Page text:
Michelle Pfeiffer, who is a popular Hollywood actress, responded somewhat-positively to being namedropped in this song. Perhaps the reason she wasn’t overly thrilled at first is because, as noted earlier, she is mentioned in reference to ‘coke’. Or more specifically, attaching the phrase “white gold” to her name harps back to her performance in the classic mob flick “Scarface” (1983), in which she did in fact portray a coke addict.
Reports vary, but it took somewhere from seven months to double that amount of time for Mark Ronson to put “Uptown Funk” together, which is a pretty lengthy to actually be working on a song. He and Bruno Mars reportedly had their disagreements, and accordingly they had a number of conflicts along the way.
Moreover Ronson had to literally pursue a touring Mars in order to get his vocals laid down. That’s one of the reasons why this song was recorded in six different cities across three different countries and two continents. Indeed putting this track together was a long, harrowing experience that even ended up taking a toll on Ronson’s physical health.
For instance, he passed out after one particular grueling recording session. But he was obsessed with making the song as good as possible.
Ultimately all of these efforts proved worth it, as anyone familiar with the success of “Uptown Funk” can attest to the fact that it was a monumental hit. Indeed it is one of the most-commercially successful songs in history.
Achievements of “Uptown Funk”
For starters, in 2018 Billboard compiled “The Hot 100’s All-Time Top 100 Songs” ranking. In other words, they ranked the biggest hits from the first 60 years of the Billboard Hot 100’s history. And “Uptown Funk” was placed all the way at number four on that list.
That of course implies that it topped the Billboard Hot 100 itself upon first release, which it did. It also scored a number one on five other Billboard lists, in addition to accomplishing the feat on the UK Singles Chart. Additionally it topped the year-end Billboard Hot 100 and UK Singles Chart rankings for 2015.
Generally speaking, “Uptown Funk” reached the pinnacle of music charts in over 20 nations around the world. It even achieved this feat in countries as diverse as South Korea, Israel, Lebanon and Mexico. And in terms of all of the countries the song charted in overall, they equal almost 40 in number. This is certainly the type of accomplishment only the biggest hits are able to boast of.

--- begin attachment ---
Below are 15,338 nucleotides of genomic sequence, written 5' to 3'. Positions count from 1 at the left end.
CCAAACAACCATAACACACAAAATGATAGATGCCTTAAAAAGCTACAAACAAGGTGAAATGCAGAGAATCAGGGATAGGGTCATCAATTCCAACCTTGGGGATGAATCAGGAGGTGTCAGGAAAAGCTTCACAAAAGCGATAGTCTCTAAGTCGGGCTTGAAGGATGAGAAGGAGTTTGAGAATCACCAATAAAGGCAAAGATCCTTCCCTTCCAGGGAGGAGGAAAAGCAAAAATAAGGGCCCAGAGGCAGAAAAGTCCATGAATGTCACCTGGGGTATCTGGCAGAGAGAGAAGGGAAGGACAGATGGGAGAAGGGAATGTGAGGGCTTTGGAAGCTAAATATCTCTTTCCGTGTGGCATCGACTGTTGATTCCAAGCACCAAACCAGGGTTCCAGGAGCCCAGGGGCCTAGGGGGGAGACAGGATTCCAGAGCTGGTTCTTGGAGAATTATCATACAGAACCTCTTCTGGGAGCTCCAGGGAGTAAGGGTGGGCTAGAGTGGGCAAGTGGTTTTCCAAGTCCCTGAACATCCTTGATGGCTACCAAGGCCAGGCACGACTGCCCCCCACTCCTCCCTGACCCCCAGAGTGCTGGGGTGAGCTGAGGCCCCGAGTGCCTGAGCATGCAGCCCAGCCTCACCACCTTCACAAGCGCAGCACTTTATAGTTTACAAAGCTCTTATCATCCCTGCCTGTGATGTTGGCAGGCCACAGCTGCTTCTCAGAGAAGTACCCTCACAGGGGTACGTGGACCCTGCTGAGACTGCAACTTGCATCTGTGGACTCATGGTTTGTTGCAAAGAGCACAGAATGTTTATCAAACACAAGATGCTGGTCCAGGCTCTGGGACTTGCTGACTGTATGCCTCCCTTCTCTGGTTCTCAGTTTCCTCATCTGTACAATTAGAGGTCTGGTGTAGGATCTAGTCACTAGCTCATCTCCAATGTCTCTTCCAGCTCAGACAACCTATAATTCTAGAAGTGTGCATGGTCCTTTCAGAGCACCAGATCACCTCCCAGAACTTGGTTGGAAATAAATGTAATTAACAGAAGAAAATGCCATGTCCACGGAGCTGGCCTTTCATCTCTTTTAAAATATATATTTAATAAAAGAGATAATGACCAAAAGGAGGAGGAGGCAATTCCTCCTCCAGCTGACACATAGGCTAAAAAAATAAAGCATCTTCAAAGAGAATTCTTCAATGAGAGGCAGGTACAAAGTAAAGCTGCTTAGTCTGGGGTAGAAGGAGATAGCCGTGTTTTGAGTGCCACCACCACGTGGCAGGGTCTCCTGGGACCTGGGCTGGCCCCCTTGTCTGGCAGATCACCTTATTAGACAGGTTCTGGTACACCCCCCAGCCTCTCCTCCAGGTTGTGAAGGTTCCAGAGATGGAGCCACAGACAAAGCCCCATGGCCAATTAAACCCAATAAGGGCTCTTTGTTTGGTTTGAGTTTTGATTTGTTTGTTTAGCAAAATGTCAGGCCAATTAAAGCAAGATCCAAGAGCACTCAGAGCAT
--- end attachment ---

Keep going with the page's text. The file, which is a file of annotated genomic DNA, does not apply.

Also concerning Billboard, this track found itself earning a Guinness World Record for tying the most weeks a song stayed on top of the organization’s Digital Song Sales list, doing so for 13 weeks.
Additionally, as to be expected based on what has been noted above, “Uptown Funk” also went multi-platinum in a dozen nations. More specifically, it even went diamond in a handful of them (the United States, Canada, France and Mexico). Also, it should be noted that it has been certified 18 times platinum in Australia.
Even More Success
“Uptown Funk” also received a couple of Grammy Awards in 2016. It won in the following categories
- Best Pop Duo/Group Performance
- The even more-revered Record of the Year
At the 2015 Brit Awards, this track was named British Singles of the Year and that same year took home the Soul Train Music Award for Song of the Year. And generally speaking it was one of those types of songs that received a number of powerful nominations and took home quite a few music awards, being one of the biggest hits in history and all. In fact “Uptown Funk” was also the top-selling song of 2015.
Bruno Mars in particular is an all-around musical entertainer. And the overall success of “Uptown Funk” is highly attributable to the track’s music video. And relatively speaking, the video was just as well-received as the song itself. In the video, Mars exhibited his brilliant dancing skills and received praise for that.
Cameron Duddy, who made a name for himself working alongside Bruno in such a capacity, directed the clip. And it earned four MTV VMA nominations in 2015, besting the Best Male Video category. It also scored its own Soul Train Music Award, being named the 2015 Video of the Year.
But more outstandingly, as far as the information age is concerned, is the fact that as of the writing of this post in mid-2021 this music video is in the top 10 of the most-viewed in YouTube history. And what that means in more specific terms is that it concurrently boasts of approximately 4.2 billion views on the globally-popular streaming platform.
The dudes performing with Bruno Mars on the video are his backup band, who are known as The Hooligans. And it was also they who joined him onstage when this song was performed at the Super Bowl.
The clip features footage from a variety of cities. But the primary shooting location was a replica of a New York City street that is actually found at 20th Century Fox Studios in Los Angeles.
Notable Live Performances and Usage
The first time Bruno Mars and Mark Ronson performed “Uptown Funk” in front of a live audience was during November of 2014, with the venue being Saturday Night Live. Another performance they waged during January of 2015, this time via The Ellen DeGeneres Show, actually resulted in the pair being nominated for a 2016 Daytime Emmy Award.
But the biggest stage “Uptown Funk” ever afforded them was gracing the Hafltime Show of Super Bowl 50 (i.e. the Super Bowl held in 2016). And that time around both Beyoncé and Coldplay’s Chris Martin were part of the overall performance.
This song has been used in advertising campaigns by Cadillac, L’Oreal and Skippy (the peanut butter brand, which is actually namedropped in the lyrics). It also made an appearance on the 2016 Disney film Zootopia, and of course the cast of Glee got their hands on it.